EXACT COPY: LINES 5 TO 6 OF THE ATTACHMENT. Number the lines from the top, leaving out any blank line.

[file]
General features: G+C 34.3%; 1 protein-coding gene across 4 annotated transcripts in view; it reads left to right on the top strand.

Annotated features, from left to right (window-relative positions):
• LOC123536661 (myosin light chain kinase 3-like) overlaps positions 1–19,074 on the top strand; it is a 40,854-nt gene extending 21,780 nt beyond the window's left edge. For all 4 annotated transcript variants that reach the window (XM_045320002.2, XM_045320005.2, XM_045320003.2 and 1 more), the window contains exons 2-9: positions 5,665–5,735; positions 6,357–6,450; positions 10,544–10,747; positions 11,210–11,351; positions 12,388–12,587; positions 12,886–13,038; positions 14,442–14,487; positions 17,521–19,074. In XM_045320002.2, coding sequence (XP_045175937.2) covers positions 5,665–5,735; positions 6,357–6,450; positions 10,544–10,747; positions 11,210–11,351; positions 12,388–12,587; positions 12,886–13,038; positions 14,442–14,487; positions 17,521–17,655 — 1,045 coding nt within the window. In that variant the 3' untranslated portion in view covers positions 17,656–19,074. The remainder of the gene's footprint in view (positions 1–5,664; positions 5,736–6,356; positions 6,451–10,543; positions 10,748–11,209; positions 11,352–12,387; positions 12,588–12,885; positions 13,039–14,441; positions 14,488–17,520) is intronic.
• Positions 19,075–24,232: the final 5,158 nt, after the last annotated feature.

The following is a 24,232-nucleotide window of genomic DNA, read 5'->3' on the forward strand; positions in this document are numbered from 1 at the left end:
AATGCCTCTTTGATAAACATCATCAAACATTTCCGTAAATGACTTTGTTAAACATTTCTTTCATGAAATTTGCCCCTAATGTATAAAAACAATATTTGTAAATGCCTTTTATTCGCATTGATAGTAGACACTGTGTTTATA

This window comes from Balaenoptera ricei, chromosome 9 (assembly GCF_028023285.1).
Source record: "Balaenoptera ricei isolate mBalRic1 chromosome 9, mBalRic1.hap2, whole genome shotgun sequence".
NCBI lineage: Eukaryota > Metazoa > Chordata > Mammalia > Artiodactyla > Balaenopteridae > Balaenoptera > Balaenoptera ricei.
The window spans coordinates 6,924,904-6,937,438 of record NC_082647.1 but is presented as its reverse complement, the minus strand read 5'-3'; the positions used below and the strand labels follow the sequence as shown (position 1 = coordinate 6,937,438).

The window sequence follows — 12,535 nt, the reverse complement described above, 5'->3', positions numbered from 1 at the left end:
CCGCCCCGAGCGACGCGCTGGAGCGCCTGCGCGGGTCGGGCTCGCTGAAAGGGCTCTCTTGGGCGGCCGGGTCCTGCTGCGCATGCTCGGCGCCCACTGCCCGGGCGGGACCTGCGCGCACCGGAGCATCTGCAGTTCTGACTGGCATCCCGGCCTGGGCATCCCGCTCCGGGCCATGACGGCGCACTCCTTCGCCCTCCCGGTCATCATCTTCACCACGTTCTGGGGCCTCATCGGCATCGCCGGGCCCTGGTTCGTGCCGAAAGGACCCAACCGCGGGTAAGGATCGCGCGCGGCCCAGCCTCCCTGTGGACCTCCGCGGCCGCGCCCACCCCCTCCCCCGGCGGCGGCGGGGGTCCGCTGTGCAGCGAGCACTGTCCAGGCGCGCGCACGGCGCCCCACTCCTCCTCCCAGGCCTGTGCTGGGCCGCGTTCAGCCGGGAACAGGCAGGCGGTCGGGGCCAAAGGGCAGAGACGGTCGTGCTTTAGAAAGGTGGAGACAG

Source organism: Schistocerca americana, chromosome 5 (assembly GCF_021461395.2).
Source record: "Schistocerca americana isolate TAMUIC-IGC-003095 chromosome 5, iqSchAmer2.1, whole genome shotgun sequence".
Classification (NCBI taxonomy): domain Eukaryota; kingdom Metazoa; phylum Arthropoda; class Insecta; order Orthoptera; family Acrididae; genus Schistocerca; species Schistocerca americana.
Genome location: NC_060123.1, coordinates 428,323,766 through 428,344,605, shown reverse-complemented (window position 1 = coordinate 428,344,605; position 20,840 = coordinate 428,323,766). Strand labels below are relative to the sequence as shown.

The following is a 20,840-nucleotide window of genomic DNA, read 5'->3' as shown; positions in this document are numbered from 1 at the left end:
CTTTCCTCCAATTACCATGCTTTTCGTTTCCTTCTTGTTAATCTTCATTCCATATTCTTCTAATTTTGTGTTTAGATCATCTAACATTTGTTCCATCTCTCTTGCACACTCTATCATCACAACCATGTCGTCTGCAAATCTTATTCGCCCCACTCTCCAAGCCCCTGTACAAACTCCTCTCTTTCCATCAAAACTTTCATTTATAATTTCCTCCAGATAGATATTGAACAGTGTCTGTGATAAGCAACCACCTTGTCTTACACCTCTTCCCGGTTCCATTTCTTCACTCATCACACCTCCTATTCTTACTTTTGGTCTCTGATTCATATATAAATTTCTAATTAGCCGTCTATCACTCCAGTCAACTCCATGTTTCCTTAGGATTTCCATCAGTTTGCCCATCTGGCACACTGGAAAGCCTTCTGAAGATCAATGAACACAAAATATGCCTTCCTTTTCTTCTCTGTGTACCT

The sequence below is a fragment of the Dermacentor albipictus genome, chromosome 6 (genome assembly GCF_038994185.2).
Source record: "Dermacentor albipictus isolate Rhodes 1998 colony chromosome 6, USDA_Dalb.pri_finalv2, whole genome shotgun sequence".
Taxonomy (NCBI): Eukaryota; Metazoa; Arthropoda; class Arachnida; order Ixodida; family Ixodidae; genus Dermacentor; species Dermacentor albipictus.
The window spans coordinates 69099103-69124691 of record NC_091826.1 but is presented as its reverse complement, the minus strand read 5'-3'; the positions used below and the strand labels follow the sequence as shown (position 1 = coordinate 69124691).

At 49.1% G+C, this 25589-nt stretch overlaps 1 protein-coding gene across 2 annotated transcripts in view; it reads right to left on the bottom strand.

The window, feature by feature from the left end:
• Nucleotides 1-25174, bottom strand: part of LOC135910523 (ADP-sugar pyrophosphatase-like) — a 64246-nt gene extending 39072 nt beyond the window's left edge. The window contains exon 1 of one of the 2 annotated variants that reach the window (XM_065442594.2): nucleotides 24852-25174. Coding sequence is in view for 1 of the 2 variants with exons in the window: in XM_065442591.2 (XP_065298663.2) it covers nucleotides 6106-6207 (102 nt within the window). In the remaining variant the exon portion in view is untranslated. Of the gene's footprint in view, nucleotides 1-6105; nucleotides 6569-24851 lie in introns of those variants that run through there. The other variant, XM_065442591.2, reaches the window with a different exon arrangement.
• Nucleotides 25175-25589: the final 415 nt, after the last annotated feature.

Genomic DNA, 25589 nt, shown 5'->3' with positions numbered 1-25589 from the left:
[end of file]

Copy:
The following is a 24,232-nucleotide window of genomic DNA, read 5'->3' on the forward strand; positions in this document are numbered from 1 at the left end:
AATGCCTCTTTGATAAACATCATCAAACATTTCCGTAAATGACTTTGTTAAACATTTCTTTCATGAAATTTGCCCCTAATGTATAAAAACAATATTTGTAAATGCCTTTTATTCGCATTGATAGTAGACACTGTGTTTATA